Stocks fall and investors seek safety as war in Ukraine rages

Stocks fell on Friday, with European indices hitting their lowest point in about a year, as fighting intensified in Ukraine and governme...


Stocks fell on Friday, with European indices hitting their lowest point in about a year, as fighting intensified in Ukraine and government officials accused Russia of bombing The largest nuclear power plant in Europestarting a fire which was later extinguished.

On Wall Street, the S&P 500 fell 0.8% even after a stronger than expected jobs report for February. Treasuries rose as investors sought safe investments; the 10-year bond yield fell about 11 basis points to around 1.74%.

Equities in Europe were hit harder, with the Stoxx Europe 600 falling 3.6% to its lowest level since March 2021. Germany’s DAX fell 4.4%.

Stocks have zigzagged in recent weeks as tension in Ukraine escalated and sanctions against Russia, imposed in the days following its invasion of Ukraine, mounted. Several large explosions rocked the Ukrainian capital, Kyiv, on Friday, and thousands of people rushed to escape the conflict.

Western countries’ financial sanctions have included the freezing of hundreds of billions of dollars of Russian assets and the making of many types of foreign investment in the country. extremely difficult. A series of Western companies have also pulled out of Russia: Apple, Ikea and TJX, the owner of TJ Maxx and Marshalls, said they have halted business there. Energy companies, including TotalEnergies, BP and Shellalso said they would withdraw from their oil projects with the country.

The financial impact was most evident in European markets and global commodities. Germany’s DAX index has lost more than 10% this week and is down almost 20% from its early January high. Investors pulled $6.7 billion out of European stocks this week, Bank of America said. It’s the biggest release since at least 2004, when the bank started tracking data.

Wall Street fared better but the S&P 500 ended the week down 1.3%.

In Moscow, the Russian stock exchange remained closed for the fifth consecutive day on Friday. Russian stocks traded in other countries crashed, and in some places their trading was halted altogether. On Friday, the New York Stock Exchange announced that it had halted trading in three Russia-focused exchange-traded funds, including the MSCI Russia ETF.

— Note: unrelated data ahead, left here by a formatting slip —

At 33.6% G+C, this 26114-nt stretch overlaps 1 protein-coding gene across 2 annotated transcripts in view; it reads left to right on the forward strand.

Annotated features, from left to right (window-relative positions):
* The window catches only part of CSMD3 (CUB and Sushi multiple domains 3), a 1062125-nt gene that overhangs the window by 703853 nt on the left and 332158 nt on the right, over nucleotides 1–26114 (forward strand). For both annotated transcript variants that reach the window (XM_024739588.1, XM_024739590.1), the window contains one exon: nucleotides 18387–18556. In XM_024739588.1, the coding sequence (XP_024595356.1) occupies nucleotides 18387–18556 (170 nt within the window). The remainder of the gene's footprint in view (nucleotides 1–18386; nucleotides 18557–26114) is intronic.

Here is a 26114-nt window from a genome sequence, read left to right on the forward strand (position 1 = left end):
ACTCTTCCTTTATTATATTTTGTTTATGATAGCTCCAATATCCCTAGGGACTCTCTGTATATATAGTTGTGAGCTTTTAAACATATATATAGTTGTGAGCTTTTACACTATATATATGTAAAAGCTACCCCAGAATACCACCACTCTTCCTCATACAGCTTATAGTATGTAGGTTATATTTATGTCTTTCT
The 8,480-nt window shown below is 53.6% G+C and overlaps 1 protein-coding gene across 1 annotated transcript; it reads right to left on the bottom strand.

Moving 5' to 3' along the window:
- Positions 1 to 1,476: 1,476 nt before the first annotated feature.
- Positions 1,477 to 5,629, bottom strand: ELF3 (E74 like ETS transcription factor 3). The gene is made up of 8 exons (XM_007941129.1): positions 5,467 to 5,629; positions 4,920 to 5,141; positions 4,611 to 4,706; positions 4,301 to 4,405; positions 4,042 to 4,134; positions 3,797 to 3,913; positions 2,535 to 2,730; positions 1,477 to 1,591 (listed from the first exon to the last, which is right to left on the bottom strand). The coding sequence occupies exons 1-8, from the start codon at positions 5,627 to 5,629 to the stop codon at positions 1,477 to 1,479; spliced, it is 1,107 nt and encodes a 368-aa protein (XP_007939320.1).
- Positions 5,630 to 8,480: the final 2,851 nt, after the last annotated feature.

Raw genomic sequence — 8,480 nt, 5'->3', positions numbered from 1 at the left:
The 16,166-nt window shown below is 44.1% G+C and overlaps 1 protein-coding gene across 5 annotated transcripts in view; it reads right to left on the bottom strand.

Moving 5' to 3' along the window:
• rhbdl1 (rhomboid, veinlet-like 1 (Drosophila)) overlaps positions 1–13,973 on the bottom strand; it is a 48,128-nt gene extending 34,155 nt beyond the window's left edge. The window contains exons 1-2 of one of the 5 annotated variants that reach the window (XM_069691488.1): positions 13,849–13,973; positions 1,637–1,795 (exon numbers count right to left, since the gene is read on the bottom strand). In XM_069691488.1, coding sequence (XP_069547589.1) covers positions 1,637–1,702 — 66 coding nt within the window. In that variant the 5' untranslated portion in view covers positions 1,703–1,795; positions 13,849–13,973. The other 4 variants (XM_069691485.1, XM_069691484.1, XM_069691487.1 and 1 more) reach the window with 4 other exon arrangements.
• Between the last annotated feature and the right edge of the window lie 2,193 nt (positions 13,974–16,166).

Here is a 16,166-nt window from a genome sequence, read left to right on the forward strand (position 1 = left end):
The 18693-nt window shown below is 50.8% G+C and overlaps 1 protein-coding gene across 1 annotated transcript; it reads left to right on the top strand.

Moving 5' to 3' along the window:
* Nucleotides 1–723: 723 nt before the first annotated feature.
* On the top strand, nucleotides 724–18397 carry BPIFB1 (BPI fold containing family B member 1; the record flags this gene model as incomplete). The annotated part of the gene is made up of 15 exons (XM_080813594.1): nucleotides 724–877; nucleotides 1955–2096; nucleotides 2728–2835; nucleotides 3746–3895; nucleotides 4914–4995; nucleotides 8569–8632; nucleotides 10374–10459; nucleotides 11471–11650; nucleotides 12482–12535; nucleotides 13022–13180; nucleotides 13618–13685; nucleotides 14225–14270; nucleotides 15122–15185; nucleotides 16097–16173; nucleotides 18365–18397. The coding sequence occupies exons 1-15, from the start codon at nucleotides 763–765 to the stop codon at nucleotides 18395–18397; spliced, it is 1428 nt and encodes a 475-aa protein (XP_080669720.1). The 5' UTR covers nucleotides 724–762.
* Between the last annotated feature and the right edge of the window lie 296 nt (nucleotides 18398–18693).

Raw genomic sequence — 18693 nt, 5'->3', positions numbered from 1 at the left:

Russia and Ukraine are major producers of several key commodities, so the escalating conflict has pushed prices higher as buyers fear supply shortages. The price of Brent crude oil has gained around 21% this week and was trading at around $118 a barrel on Friday; palladium, a key metal used in the automotive industry, rose about 25%; and wheat increased by more than 40%.

“Markets appear to be stuck between a rock and a hard place with higher inflation, impending rate hikes and growing fears of the Russia-Ukraine conflict,” said Anu Gaggar, global investment strategist for Commonwealth. FinancialNetwork. “Markets are still trying to gauge the ripple effects of this conflict on the economy, leading to greater volatility.”

In the United States, the average price of a gallon of regular gasoline jumped 11 cents on Friday to $3.83, the biggest one-day rise since 2005, when Hurricane Katrina hit oil fields in the Gulf of Mexico and closed refineries. Over the past week, the price has risen 26 cents to $3.57 a gallon as traders feared Russian oil exports could be blocked. A year ago the price was $2.75.

The release of a solid job number in the United States was not enough to stop the sell-off on Friday. The government said US employers created 678,000 jobs last month, a continuation of the rapid rebound in the labor market. The report also showed that the unemployment rate fell to 3.8%.

The report comes as the Federal Reserve prepares to withdraw economic support and raise interest rates this year in a bid to control inflation. The February jobs report also showed that wage growth came flat after a series of rapid increases, which is good news for the Fed and economists who worry about the start of an inflationary spiral in which wage and price increases push each other higher.

Between the flat wage growth figure and uncertainty over the ripple effects of the conflict in Ukraine, “there is less pressure on the Fed to accelerate rate hikes,” Gaggar said. Central bank chairman Jerome H. Powell said interest rates would rise a quarter point later this month.

The approach the Fed could take moving forward was echoed by Charles Evans, president of the Federal Reserve Bank of Chicago, on CNBC on Friday. Mr Evans said the jobs report ‘doesn’t change what Chairman Powell was sort of prepositioning for the Fed the other day’.

Next week, investors will be watching for the release of the Consumer Price Index, a closely watched indicator of inflation released by the Department of Labor. The January forecast beat analyst forecasts and showed prices jumped 7.5% on the year and 0.6% from the previous month.

Jeanna Smialek and Clifford Krauss contributed report.

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Newsrust - US Top News: Stocks fall and investors seek safety as war in Ukraine rages
Stocks fall and investors seek safety as war in Ukraine rages
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